With increased involvement from the state and federal government, school districts are requiring more accountability on the part of special education teachers. From meeting or exceeding state standardized assessments to demonstrating progress on individualized goals and objectives, mandates handed down have resulted in an ill-conceived obsession with test results. As a result, special education leaders need to be able to build capacity and cultivate intentional ways to collaborate and learn. Whether it is leading staff in the direction of adopting new programs, approaches, or practices, leaders are responsible for establishing a clear, focused direction connected to student learning.

For this Discussion, you will assume the role of the special education leader. Considering the case scenario, address Fullan and Quinn’s elements for focusing direction as you begin to design a learning plan for addressing the mandates handed down by the district.

To Prepare:

· Review the four elements of “Focused Direction” in Chapter 2 as you consider the mandates handed down by the district. Reflect on teaching and student learning and how you will involve everyone.

· Review the Case Scenario, focusing on the school’s current academic progress for students with exceptionalities.

· Review Choi et al. article focusing on the school-wide implementation of inclusive practices to improve student outcomes.

A learning plan addressing the elements of focusing direction:

Purpose Driven:

· How will you develop a shared moral purpose and meaning focused on building relationships and getting all teachers to have a shared understanding?

· Identify the steps you will use to connect regular education teachers around the purpose.

Goals That Impact:

· Using the four-step approach to addressing the problem, outline your learning design plans to collect and monitor IEP goals and objectives.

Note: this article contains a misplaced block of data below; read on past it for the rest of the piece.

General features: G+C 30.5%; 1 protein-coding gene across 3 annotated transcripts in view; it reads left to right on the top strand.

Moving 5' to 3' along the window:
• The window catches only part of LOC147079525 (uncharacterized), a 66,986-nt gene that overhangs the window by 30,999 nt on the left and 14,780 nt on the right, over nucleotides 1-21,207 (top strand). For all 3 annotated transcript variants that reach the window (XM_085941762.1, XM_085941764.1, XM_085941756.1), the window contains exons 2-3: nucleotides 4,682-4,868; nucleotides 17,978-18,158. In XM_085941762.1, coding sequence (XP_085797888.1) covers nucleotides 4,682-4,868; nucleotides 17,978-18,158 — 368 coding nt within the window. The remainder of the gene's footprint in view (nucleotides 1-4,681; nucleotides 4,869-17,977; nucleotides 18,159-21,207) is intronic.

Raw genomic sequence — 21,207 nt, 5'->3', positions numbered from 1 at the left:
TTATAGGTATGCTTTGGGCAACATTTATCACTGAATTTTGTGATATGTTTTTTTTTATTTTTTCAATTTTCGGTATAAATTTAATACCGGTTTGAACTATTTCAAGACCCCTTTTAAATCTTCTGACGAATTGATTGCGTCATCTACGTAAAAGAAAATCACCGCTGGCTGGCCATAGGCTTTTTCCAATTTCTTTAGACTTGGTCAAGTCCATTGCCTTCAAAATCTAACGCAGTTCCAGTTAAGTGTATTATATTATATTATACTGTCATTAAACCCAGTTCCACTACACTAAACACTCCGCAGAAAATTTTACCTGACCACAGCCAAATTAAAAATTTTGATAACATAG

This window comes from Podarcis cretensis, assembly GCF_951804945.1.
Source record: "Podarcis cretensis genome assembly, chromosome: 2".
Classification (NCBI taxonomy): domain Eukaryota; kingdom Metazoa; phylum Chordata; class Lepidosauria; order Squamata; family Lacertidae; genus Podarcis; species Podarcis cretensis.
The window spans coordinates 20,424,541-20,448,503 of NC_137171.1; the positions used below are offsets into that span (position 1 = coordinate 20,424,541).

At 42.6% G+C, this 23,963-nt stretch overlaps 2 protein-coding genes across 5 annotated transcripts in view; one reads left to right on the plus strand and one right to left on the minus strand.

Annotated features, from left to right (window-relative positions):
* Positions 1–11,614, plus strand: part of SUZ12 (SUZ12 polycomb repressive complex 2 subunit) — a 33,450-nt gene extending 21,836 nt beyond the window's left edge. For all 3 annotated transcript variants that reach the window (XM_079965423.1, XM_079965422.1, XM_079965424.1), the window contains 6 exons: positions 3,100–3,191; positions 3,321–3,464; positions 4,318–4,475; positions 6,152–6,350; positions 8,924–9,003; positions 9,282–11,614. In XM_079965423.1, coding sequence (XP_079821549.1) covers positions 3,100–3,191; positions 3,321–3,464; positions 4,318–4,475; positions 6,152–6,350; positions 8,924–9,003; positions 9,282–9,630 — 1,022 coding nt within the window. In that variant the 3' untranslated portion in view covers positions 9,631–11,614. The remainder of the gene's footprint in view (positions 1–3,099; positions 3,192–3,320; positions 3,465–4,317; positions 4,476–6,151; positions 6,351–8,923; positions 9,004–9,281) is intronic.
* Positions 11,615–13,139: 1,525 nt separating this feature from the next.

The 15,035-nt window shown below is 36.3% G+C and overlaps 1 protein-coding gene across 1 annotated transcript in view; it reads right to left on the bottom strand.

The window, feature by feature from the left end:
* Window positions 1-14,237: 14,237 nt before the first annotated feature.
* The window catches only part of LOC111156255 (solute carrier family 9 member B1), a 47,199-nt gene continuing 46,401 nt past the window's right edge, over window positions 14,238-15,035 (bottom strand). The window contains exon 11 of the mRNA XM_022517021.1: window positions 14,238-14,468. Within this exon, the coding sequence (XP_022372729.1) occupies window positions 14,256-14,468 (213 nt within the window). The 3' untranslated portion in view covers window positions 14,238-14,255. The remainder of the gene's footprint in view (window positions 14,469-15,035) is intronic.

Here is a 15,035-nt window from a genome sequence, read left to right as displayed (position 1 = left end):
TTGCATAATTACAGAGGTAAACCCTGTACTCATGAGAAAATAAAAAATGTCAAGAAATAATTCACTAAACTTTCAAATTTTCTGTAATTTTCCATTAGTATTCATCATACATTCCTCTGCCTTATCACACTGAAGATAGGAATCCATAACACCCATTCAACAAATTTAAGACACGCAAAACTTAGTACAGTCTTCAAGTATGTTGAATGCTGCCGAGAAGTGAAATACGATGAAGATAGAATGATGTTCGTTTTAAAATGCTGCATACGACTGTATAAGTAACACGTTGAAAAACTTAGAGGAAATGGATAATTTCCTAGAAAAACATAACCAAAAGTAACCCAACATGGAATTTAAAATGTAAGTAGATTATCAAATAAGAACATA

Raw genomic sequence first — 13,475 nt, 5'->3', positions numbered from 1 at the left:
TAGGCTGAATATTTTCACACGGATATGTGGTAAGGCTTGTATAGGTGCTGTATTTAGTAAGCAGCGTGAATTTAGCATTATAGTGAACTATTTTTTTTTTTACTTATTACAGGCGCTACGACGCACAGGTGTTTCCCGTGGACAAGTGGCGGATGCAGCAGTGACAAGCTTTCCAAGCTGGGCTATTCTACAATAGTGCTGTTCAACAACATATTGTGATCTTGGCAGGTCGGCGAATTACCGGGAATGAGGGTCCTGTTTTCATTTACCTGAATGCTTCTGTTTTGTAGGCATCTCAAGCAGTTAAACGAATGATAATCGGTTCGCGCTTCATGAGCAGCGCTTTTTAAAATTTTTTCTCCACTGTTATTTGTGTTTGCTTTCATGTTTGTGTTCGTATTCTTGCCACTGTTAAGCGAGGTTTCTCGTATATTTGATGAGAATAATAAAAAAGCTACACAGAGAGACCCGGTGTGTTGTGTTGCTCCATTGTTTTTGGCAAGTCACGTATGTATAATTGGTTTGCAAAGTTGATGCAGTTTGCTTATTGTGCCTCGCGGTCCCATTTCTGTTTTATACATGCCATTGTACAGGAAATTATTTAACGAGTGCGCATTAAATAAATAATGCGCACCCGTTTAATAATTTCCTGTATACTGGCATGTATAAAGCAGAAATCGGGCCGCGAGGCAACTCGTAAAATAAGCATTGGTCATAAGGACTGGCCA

· Clearly identify the purpose and goals for data collection and progress monitoring of IEP goals and objectives.

Clarity of Strategy:

· Identify the new collaborative plans for progress monitoring and data collection. Be sure the strategy/plans and steps are clear, specifying each member’s roles and responsibilities.

Change Leadership:

· Explain how you will facilitate the change process.

Learning Resources

Required Readings

Fullan, M., & Quinn, J. (2016). Coherence: The right drivers in action for schools, districts, and systems. Thousand Oaks, CA: Corwin.

  • Chapter 2, “Focusing Direction” (pp. 17–46)

Florian, L. (Ed.). (2014). The SAGE handbook of special education (2nd ed.). London, England: Sage Publications Ltd.

  • Chapter 23, “Researching Inclusive Classroom      Practices: The Framework for Participation” (389–404)
  • Chapter 31, “Assessment for Learning and the      Journey Towards Inclusion” (pp. 523–536)

Adams, C.M., & Miskell, R.C. (2016). Teacher trust in district administration: A promising line of inquiry. Journal of Leadership for Effective and Equitable Organizations, 1-32.  DOI: 10.1177/0013161X1665220

Choi, J. H., Meisenheimer, J. M., McCart, A. B., & Sailor, W. (2016). Improving learning for all students through equity-based inclusive reform practices effectiveness of a fully integrated school-wide model on student reading and math achievement. Remedial and Special Education, doi:10.1177/0741932516644054

Sailor, W. S., & McCart, A. B. (2014). Stars in alignment. Research and Practice for Persons with Severe Disabilities, 39(1), 55-64. doi: 10.1177/1540796914534622

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